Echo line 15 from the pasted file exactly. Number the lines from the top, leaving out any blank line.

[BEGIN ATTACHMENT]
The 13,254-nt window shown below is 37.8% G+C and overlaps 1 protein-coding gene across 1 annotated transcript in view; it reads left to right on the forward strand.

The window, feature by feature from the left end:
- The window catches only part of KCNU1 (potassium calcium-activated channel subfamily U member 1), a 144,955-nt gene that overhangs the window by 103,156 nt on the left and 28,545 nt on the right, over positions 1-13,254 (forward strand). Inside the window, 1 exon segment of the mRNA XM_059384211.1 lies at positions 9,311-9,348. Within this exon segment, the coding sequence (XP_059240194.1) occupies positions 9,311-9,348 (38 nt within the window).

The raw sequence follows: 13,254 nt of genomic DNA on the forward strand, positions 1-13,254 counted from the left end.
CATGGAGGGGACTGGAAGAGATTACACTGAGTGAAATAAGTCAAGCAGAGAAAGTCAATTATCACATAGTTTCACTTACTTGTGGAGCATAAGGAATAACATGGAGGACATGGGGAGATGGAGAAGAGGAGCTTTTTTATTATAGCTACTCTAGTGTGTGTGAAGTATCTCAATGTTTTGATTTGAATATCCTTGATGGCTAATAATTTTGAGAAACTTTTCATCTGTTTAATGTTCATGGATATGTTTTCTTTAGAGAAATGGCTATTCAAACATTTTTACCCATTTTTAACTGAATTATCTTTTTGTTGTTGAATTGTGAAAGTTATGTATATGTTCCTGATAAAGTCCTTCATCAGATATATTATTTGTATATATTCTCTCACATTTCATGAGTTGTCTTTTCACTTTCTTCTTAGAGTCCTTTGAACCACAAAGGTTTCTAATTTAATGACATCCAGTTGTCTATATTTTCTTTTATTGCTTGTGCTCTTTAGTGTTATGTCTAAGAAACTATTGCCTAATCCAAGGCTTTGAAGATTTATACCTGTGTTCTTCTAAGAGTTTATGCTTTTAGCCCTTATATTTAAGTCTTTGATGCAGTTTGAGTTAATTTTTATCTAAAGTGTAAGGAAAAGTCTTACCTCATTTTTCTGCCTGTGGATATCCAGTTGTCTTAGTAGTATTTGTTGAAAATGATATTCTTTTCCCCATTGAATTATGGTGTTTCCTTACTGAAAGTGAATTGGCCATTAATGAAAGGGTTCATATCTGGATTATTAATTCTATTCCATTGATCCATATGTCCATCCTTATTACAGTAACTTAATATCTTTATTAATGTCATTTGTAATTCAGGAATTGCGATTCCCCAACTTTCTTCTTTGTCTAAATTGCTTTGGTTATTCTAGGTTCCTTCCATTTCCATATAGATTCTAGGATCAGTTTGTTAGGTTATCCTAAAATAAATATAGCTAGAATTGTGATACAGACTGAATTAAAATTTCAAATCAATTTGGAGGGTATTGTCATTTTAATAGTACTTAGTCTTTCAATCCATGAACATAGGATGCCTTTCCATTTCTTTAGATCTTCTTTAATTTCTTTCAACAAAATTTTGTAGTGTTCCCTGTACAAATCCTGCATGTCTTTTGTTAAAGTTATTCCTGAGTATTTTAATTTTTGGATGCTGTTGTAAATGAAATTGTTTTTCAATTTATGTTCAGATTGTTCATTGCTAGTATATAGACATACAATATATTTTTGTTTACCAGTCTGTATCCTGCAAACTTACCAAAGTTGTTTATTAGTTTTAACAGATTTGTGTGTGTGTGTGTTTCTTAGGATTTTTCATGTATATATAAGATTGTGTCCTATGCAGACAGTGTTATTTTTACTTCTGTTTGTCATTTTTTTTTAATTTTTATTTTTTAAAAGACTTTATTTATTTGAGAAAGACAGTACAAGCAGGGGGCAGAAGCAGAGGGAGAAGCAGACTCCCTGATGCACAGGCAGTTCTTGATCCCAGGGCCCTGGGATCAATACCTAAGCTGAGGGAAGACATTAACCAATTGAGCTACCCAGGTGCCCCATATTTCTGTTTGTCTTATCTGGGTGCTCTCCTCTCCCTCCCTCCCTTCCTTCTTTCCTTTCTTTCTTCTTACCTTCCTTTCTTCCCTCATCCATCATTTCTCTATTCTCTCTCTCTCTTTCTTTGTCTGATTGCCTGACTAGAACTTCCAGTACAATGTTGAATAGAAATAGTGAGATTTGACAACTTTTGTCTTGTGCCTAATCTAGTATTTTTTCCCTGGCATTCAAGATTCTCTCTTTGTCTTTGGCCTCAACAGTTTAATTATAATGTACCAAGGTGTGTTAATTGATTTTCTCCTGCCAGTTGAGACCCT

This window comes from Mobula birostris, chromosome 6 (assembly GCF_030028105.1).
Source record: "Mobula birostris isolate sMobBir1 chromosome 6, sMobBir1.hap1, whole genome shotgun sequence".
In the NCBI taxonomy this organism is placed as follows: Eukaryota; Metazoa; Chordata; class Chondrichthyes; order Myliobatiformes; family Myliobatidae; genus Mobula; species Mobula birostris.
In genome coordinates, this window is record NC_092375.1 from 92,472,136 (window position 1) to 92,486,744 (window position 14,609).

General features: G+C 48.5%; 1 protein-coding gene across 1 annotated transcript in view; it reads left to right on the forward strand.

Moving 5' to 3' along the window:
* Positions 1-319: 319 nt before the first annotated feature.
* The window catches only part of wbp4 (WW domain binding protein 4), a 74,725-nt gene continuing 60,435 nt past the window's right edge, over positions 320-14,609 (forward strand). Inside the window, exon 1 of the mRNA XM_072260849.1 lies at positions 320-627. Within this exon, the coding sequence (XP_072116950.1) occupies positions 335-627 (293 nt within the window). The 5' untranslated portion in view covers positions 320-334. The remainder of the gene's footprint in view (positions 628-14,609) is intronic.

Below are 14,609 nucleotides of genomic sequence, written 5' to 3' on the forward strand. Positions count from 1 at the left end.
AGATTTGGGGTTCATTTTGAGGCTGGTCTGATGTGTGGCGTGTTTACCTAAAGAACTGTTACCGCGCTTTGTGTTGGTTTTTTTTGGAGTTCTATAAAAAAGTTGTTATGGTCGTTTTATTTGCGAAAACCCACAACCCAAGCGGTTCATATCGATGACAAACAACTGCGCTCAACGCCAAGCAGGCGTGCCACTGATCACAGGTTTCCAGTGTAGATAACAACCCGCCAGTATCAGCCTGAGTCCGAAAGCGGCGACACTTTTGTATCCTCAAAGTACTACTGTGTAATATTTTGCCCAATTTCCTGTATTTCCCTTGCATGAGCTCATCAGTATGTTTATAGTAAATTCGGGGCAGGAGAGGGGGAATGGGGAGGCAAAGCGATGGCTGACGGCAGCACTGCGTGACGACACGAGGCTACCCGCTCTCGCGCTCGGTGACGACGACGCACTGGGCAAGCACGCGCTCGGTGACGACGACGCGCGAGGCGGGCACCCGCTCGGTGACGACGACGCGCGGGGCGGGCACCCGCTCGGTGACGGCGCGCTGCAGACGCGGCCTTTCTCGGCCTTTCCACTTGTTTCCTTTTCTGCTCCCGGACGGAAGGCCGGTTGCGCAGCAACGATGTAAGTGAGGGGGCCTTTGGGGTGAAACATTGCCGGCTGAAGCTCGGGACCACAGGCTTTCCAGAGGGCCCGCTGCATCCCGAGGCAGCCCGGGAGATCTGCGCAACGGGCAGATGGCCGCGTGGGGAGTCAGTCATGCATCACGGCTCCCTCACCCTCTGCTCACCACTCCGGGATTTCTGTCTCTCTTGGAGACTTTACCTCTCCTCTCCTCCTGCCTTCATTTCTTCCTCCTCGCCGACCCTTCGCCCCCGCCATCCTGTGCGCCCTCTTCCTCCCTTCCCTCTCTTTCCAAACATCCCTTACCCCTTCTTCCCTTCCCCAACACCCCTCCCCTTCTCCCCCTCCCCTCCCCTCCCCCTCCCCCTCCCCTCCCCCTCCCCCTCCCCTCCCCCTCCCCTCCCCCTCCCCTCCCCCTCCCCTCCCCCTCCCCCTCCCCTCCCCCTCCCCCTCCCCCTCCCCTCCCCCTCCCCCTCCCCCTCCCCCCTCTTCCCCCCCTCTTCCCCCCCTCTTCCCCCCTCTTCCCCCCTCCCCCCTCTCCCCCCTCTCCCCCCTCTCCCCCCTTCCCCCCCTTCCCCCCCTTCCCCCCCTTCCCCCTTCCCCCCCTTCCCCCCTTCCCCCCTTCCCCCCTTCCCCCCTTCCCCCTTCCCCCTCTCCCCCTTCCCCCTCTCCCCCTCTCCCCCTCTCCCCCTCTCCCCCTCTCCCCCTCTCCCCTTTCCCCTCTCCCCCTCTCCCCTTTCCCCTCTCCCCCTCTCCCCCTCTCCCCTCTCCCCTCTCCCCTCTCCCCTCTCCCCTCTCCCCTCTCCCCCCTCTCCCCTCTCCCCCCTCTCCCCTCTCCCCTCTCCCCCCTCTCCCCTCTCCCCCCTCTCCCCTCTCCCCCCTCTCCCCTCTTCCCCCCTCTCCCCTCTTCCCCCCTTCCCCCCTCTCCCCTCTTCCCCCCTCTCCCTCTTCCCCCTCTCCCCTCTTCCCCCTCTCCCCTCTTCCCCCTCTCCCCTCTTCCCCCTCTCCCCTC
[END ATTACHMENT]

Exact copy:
AGATTTGGGGTTCATTTTGAGGCTGGTCTGATGTGTGGCGTGTTTACCTAAAGAACTGTTACCGCGCTTTGTGTTGGTTTTTTTTGGAGTTCTATAAAAAAGTTGTTATGGTCGTTTTATTTGCGAAAACCCACAACCCAAGCGGTTCATATCGATGACAAACAACTGCGCTCAACGCCAAGCAGGCGTGCCACTGATCACAGGTTTCCAGTGTAGATAACAACCCGCCAGTATCAGCCTGAGTCCGAAAGCGGCGACACTTTTGTATCCTCAAAGTACTACTGTGTAATATTTTGCCCAATTTCCTGTATTTCCCTTGCATGAGCTCATCAGTATGTTTATAGTAAATTCGGGGCAGGAGAGGGGGAATGGGGAGGCAAAGCGATGGCTGACGGCAGCACTGCGTGACGACACGAGGCTACCCGCTCTCGCGCTCGGTGACGACGACGCACTGGGCAAGCACGCGCTCGGTGACGACGACGCGCGAGGCGGGCACCCGCTCGGTGACGACGACGCGCGGGGCGGGCACCCGCTCGGTGACGGCGCGCTGCAGACGCGGCCTTTCTCGGCCTTTCCACTTGTTTCCTTTTCTGCTCCCGGACGGAAGGCCGGTTGCGCAGCAACGATGTAAGTGAGGGGGCCTTTGGGGTGAAACATTGCCGGCTGAAGCTCGGGACCACAGGCTTTCCAGAGGGCCCGCTGCATCCCGAGGCAGCCCGGGAGATCTGCGCAACGGGCAGATGGCCGCGTGGGGAGTCAGTCATGCATCACGGCTCCCTCACCCTCTGCTCACCACTCCGGGATTTCTGTCTCTCTTGGAGACTTTACCTCTCCTCTCCTCCTGCCTTCATTTCTTCCTCCTCGCCGACCCTTCGCCCCCGCCATCCTGTGCGCCCTCTTCCTCCCTTCCCTCTCTTTCCAAACATCCCTTACCCCTTCTTCCCTTCCCCAACACCCCTCCCCTTCTCCCCCTCCCCTCCCCTCCCCCTCCCCCTCCCCTCCCCCTCCCCCTCCCCTCCCCCTCCCCTCCCCCTCCCCTCCCCCTCCCCTCCCCCTCCCCCTCCCCTCCCCCTCCCCCTCCCCCTCCCCTCCCCCTCCCCCTCCCCCTCCCCCCTCTTCCCCCCCTCTTCCCCCCCTCTTCCCCCCTCTTCCCCCCTCCCCCCTCTCCCCCCTCTCCCCCCTCTCCCCCCTTCCCCCCCTTCCCCCCCTTCCCCCCCTTCCCCCTTCCCCCCCTTCCCCCCTTCCCCCCTTCCCCCCTTCCCCCCTTCCCCCTTCCCCCTCTCCCCCTTCCCCCTCTCCCCCTCTCCCCCTCTCCCCCTCTCCCCCTCTCCCCCTCTCCCCTTTCCCCTCTCCCCCTCTCCCCTTTCCCCTCTCCCCCTCTCCCCCTCTCCCCTCTCCCCTCTCCCCTCTCCCCTCTCCCCTCTCCCCTCTCCCCCCTCTCCCCTCTCCCCCCTCTCCCCTCTCCCCTCTCCCCCCTCTCCCCTCTCCCCCCTCTCCCCTCTCCCCCCTCTCCCCTCTTCCCCCCTCTCCCCTCTTCCCCCCTTCCCCCCTCTCCCCTCTTCCCCCCTCTCCCTCTTCCCCCTCTCCCCTCTTCCCCCTCTCCCCTCTTCCCCCTCTCCCCTCTTCCCCCTCTCCCCTC